the brakes wore released, which in his opinion was for the purpose of preventing the stalling of
the train. In the vicinity of Conety’s Fill the brakes were again applied, but it did not appear
to be an emergency application, as they applied gradually. This second application did not seem to
have the sane effect as the previous application, although the speed was gradually reduced until
the collision occurred; he estimated the speed at the time of the accident at from 15 to 20 miles
per hour.

Flagman Crowly, of train MG-2, stated that while the train was ascending the grade west of the
point of accident he noted the gauge in the caboose registered 80 pounds pressure. After the helper
engine placed the caboose on the rear of the train at Mountain Top he coupled the air to the
caboose and again noticed the gauge showed a pressure of 80 pounds. When the brakes were applied,
approximately 200 feet east of the apex, he observed an air reduction of 8 or 10 pounds but did not
look at the gauge again to see if the train-line was properly recharged. Another application of the
brakes was made when the engine reached a point, according to his estimation, 15 or 20 car-lengths
west of signal 1532, and from the surge of the caboose they functioned properly. He thought the
speed t the time his train passed the apex was about 15 miles per hour and 20 to 25 miles per hour
at the time the first application was made on the descending grade, which reduced the seed to 18 or
20 miles per hour, and he did not think this speed was increased prior to the second application
just before the collision occurred.

Master Mechanic Jefferson stated that engine No. 380 was inspected and declared in good road
condition immediately prior to being dispatched for service from Coxton on the day of the accident.

About 2 hours and 45 minutes alter this accident occurred, before the equipment of train MG-2 s
moved, an inspection of the brakes was made which disclosed that all retainers ware turned down and
that the brakes were still applied on 38 cars and released on 12 cars. Subsequent inspection and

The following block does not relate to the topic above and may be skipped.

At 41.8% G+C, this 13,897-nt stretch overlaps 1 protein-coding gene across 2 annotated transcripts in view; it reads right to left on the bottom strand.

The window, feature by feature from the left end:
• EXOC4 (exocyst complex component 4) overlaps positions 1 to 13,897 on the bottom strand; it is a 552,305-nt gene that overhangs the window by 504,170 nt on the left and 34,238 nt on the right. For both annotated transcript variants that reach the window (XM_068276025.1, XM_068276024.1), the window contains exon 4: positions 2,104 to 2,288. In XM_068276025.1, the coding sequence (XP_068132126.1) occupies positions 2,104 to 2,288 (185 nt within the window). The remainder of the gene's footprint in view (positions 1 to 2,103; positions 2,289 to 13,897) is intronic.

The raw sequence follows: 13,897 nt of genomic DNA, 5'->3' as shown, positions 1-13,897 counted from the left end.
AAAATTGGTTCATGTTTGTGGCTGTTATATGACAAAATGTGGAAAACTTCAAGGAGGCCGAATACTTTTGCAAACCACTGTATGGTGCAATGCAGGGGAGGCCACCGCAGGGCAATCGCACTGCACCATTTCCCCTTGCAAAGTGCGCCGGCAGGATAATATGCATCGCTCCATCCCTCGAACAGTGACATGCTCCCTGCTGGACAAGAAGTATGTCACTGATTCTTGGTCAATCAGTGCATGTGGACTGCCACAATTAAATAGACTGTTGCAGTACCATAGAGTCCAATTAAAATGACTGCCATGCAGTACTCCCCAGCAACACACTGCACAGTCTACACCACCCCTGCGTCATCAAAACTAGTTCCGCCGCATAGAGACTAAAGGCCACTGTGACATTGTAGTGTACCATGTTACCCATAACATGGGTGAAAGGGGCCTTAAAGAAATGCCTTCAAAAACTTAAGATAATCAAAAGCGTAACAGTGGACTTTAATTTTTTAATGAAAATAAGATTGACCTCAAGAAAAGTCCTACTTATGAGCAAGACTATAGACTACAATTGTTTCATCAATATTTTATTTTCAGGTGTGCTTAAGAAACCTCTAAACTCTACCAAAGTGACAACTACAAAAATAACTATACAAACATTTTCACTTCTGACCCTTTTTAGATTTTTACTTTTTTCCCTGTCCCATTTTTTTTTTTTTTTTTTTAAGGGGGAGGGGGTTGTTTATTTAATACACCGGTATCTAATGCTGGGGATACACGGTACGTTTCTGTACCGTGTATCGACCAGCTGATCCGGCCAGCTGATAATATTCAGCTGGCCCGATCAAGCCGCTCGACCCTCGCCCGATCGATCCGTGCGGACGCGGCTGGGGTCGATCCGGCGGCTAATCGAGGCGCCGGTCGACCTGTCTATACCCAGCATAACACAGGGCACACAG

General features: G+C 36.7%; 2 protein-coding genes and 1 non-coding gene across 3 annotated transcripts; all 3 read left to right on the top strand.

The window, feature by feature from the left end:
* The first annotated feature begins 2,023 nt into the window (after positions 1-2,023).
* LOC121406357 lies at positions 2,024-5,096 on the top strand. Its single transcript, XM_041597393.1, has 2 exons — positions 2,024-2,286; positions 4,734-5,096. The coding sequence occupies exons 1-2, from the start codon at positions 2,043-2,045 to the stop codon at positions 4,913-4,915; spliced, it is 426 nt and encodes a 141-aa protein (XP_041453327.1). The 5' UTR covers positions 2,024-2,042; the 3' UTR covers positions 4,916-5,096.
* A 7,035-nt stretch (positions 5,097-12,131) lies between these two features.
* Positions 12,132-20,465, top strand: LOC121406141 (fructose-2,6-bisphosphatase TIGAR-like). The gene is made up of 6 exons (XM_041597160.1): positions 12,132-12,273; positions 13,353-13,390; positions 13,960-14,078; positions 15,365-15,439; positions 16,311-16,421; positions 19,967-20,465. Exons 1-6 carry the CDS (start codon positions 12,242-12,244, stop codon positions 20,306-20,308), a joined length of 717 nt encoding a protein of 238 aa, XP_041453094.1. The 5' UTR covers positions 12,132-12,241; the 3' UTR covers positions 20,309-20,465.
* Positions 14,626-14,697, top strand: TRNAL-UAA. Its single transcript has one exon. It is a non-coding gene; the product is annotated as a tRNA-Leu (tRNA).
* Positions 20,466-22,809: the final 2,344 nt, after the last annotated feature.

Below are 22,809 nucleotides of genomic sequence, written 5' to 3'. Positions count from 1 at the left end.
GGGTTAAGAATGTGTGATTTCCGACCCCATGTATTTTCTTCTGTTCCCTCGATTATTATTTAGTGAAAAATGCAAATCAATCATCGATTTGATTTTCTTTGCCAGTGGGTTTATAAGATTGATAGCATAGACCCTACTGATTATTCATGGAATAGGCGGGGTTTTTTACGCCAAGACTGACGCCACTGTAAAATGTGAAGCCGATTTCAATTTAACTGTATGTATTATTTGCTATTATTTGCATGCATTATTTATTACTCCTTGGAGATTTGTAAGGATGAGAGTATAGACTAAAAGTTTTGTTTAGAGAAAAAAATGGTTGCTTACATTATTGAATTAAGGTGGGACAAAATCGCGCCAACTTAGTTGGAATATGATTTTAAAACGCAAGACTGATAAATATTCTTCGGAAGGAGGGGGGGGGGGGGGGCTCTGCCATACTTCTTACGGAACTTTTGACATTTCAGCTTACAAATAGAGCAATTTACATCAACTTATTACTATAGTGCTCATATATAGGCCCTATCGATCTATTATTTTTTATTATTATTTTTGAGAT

test of this equipment showed that on the 50 cars piston travel was from 6 to 9 inches and 45
retainers were in proper condition.

Conclusions

This accident was caused by the failure of Engineman Neimeyer, of train MG-2, properly to control
the speed of his train on a descending grade.

The rules provide that when a caution signal is passed the speed of the train must be under control
to approach the next signal if set at danger, prepared to stop. According to the evidence there was
no difficulty experienced with the brakes prior to passing over the summit west of the point of
accident. When Engineman Neimeyer observed distant signal 1542 displaying a caution indication he
made a service application of the brakes and at that time they properly retarded the speed of the
train. He operated the forestalling device of the automatic train stop while passing this signal,
and when he thought the speed of the train had been sufficiently reduced he released the brakes,
which resulted in an increase of speed on the descending grade. When he made another application of
the brakes they appeared to have little Or no effect and after the train traveled a short distance
he made a further brake-pipe reduction, but this still failed to reduce the speed of the train and
he then applied them in emergency; the latter application caused a slight lunch of the train but
did not have the desired emergency effect.

Under special instructions contained in the time-table, freight trains are required to use 75 per
cent of the retainers between Glen Summit and White Haven, in which territory this accident
occurred. The evidence is conflicting as to the number of retainers set up on train MG-2.
Brakeman Firestine maintained that before departing from Mountain Top he set up the retainers on
30 or 35 cars at the head end of the train, and that as soon as the collision occurred he turned
them all down so that another engine could handle the equipment from the scene of accident.
Engineman Neimeyer said he thought some of the retainers were turned up. Brakeman McDonald
stated, however, that immediately after the accident he returned to the point of collision from his
position where he flagged the approaching train, and he observed that all of the retainers on the
forward part of the train were turned down. From the statements of Engineman Neimeyar as to the
manner in which he handled the brakes prior to the accident, as well as the remark Brakeman
McDonald stated he made about “running without retainers”, it is evident that the required number
of retainers were not set in holding position, and that when he made the second application of the
brakes, the air-brake equipment was not fully recharged, resulting in his being unable to stop the
train in time to prevent the accident. This is also evidenced by the fact that the first
application on the descending grade properly controlled the speed, by the results of inspection and
tests of brake equipment after the accident, and by the fact that the equipment of train MG-2 was
handled to its destination and no further trouble was experienced with the air brakes.

The employees involved were experienced mentioned at the time of the accident none of them had been
on duty in violation of any of the provisions of the hours of service law.

Respectfully submitted,

W. P. BORLAND,

Director.
.

Leave your Comment

Your email address will not be published. Required fields are marked *


2 + five =

You may use these HTML tags and attributes: <a href="" title=""> <abbr title=""> <acronym title=""> <b> <blockquote cite=""> <cite> <code> <del datetime=""> <em> <i> <q cite=""> <strike> <strong>

Blue Taste Theme created by Jabox